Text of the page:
Etymology
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sophistication (n.)

early 15c., "use of sophistry; fallacious argument intended to mislead; adulteration; an adulterated or adulterating substance," from Medieval Latin sophisticationem (nominative sophisticatio), noun of action from past-participle stem of sophisticare "adulterate, cheat quibble," from Latin sophisticus "of sophists," from Greek sophistikos "of or pertaining to a sophist," from sophistes "a wise man, master, teacher" (see sophist). Greek sophistes came to mean "one who gives intellectual instruction for pay," and at Athens, contrasted with "philosopher," it became a term of contempt. 

Meaning "worldly wisdom, refinement, discrimination" is attested from 1850.

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Definitions of sophistication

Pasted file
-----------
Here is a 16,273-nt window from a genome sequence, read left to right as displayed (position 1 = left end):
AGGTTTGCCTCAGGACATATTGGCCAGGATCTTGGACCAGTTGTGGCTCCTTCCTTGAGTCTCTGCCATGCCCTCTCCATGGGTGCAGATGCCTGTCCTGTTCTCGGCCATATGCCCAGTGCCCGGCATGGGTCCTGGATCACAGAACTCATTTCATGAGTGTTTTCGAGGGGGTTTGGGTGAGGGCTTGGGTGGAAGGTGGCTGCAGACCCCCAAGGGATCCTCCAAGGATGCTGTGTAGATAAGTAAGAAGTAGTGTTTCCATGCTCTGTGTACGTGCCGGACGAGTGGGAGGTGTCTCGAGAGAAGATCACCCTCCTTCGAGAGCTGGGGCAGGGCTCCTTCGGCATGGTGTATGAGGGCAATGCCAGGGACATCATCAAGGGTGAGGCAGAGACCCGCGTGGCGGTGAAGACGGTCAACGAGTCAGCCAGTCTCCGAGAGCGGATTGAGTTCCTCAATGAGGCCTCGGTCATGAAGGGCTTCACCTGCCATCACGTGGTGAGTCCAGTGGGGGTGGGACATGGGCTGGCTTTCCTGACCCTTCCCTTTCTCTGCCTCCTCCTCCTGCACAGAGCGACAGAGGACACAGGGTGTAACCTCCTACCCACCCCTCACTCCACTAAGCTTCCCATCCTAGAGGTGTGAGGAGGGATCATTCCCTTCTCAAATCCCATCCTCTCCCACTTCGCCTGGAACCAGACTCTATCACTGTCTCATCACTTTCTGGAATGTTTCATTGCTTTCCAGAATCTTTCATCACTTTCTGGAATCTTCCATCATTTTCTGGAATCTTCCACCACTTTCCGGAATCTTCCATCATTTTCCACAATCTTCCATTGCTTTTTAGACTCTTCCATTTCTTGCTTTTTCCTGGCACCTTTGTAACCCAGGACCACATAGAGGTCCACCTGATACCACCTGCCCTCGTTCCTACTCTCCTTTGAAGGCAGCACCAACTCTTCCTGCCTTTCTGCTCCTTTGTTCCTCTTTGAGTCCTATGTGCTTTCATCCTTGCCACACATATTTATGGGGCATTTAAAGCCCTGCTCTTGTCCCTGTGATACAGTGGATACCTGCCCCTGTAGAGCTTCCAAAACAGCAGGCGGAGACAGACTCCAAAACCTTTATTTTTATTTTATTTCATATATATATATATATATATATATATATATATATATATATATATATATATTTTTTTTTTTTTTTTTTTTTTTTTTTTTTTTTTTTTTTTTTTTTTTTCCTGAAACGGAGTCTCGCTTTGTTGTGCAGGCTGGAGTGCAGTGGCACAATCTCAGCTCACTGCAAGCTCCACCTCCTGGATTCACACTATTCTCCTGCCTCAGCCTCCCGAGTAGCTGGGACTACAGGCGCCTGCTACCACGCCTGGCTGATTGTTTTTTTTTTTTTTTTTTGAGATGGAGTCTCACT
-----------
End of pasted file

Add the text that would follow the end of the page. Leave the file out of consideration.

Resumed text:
sophistication (n.)
uplifting enlightenment;
Synonyms: edification
sophistication (n.)
a deliberately invalid argument displaying ingenuity in reasoning in the hope of deceiving someone;
Synonyms: sophism / sophistry
sophistication (n.)
being expert or having knowledge of some technical subject;
understanding affine transformations requires considerable mathematical sophistication
sophistication (n.)
the quality or character of being intellectually sophisticated and worldly through cultivation or experience or disillusionment;
Synonyms: worldliness / mundaneness / mundanity
sophistication (n.)
falsification by the use of sophistry; misleading by means of specious fallacies;
he practiced the art of sophistication upon reason
From wordnet.princeton.edu